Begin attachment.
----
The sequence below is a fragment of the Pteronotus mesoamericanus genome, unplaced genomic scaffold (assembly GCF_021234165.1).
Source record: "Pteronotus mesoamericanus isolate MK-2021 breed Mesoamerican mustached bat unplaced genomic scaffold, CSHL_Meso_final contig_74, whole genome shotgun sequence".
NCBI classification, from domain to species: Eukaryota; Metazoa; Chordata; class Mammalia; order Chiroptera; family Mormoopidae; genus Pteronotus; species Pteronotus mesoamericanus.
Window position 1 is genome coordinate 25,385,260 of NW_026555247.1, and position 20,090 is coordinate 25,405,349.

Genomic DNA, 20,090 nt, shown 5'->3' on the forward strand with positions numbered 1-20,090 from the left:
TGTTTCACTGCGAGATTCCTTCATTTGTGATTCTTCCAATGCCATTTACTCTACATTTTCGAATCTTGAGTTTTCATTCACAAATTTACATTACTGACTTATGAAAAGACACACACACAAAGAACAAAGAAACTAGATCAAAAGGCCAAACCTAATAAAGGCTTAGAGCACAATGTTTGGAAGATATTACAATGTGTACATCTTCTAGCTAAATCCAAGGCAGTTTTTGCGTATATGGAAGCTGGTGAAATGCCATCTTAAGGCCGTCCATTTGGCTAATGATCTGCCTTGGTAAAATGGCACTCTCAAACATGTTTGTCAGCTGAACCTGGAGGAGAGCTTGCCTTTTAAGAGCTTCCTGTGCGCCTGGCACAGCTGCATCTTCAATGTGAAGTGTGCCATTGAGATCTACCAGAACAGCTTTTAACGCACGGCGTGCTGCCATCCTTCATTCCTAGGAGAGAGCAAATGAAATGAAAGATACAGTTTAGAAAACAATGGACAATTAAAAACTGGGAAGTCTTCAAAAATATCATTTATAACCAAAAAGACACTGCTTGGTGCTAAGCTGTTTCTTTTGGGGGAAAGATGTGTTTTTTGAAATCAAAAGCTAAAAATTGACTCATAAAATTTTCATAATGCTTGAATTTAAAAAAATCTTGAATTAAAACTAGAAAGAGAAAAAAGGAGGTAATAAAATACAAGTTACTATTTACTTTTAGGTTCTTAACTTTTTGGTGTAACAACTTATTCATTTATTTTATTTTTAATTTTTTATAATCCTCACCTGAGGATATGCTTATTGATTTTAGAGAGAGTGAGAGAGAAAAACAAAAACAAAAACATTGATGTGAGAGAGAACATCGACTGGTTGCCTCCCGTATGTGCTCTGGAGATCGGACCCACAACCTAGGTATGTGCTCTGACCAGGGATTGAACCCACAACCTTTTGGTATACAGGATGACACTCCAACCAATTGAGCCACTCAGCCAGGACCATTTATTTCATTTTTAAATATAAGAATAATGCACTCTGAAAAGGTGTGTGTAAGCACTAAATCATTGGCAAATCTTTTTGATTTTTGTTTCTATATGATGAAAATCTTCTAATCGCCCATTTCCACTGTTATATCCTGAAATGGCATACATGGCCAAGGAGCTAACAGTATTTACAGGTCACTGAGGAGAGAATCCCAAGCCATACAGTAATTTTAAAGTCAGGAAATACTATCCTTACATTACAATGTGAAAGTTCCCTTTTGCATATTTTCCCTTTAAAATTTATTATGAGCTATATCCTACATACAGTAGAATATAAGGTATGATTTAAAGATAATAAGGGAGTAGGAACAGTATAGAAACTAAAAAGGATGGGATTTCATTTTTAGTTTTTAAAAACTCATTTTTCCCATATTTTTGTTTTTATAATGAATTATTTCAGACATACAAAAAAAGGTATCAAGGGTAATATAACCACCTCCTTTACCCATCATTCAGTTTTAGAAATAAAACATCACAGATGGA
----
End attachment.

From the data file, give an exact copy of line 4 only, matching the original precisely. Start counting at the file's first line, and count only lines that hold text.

Window position 1 is genome coordinate 25,385,260 of NW_026555247.1, and position 20,090 is coordinate 25,405,349.